Content people cannot find anywhere else, and content that is of interest to them. We believe that radio stations should start by finding out what their listeners want on the radio station website, and then build a site that focuses on presenting this content in a logical and easy to navigate manner. There is no point in trying to compete with TMZ for celebrity gossip, or trying to beat Yahoo at what they do. Instead, if you create a great local portal that has all the local news, local sports and local community information as well as pictures, and perhaps video of things of interest in the community, you are more likely to build a constituency of people who will come to your site on a regular basis. It is also important that the radio station’s on-air personalities promote the site by encouraging listeners to go to the site for content they cannot get anywhere else. For example, running a short interview on the air and inviting people to go to the site to hear the full length interview is one example that is effective. Contests and rewards programs also work well as they keep website visitors engaged and coming back.
How should radio stations measure their success on their website?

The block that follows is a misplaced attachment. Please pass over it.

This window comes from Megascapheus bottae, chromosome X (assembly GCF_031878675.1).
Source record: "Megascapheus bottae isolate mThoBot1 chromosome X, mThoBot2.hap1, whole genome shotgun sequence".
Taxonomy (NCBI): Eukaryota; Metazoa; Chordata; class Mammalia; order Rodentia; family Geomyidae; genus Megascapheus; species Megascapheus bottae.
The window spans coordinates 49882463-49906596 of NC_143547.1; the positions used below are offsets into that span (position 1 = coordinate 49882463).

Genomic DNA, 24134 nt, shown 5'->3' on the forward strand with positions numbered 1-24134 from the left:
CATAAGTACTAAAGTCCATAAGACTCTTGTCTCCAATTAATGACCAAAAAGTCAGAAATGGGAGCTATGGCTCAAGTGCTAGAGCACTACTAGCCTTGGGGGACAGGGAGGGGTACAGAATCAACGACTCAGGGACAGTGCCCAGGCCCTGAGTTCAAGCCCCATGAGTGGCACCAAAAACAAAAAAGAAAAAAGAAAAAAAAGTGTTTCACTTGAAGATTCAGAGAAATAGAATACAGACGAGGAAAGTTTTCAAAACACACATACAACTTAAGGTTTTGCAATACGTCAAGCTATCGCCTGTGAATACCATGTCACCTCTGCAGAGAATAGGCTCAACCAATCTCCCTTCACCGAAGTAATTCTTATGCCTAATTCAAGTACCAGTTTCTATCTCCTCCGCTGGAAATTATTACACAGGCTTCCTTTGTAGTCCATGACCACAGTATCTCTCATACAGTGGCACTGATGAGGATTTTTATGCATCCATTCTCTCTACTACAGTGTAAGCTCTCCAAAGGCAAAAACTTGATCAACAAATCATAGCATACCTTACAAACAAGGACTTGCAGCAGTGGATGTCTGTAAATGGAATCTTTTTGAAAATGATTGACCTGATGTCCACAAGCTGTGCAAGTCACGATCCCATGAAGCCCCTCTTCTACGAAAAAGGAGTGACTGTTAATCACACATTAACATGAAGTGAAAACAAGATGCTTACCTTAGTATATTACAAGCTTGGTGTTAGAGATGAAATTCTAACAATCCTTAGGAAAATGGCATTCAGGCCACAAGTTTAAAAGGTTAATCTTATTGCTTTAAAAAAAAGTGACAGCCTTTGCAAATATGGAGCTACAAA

There are lots of different ways to measure success in terms of page views, time on the site and unique visits and these should all be tracked from month to month, but we see radio stations that can attract 30% or more of the radio station’s cume to their site on a regular basis as being successful. We have a number of strategies that we employ to help this process, including our active rewards program. But another important factor for success is having content that is of interest to listeners on the site and updating that content frequently.
What else drives traffic to a radio station website?
Contesting is a critical part of any radio station website strategy, based on our analysis of traffic. We host over 300 websites on our servers so we can see what is working and what is not. If you run compelling contests that offer great prizing then you will grow traffic on your website.
How important are announcer blogs on a radio station’s website?
Frankly, it depends on the “star power” of the announcer. If you have a strong morning show or a big personality in another daypart and they create “must listen” content each and every day and then these are the personalities who can create a following on a blog. It’s a great way to extend the brand of those personalities. A station blog is also where that personality can expand on content that has been mentioned on the air, and in some cases, put content that did not make it onto the show. But the writing has to be strong and the blog needs to be updated frequently. If a listener is going to make the effort to go to your station website and navigate to a blog, only to find that the content is old or out of date, they will be less likely to ever come back.
Why are most radio stations still not generating revenue on their websites?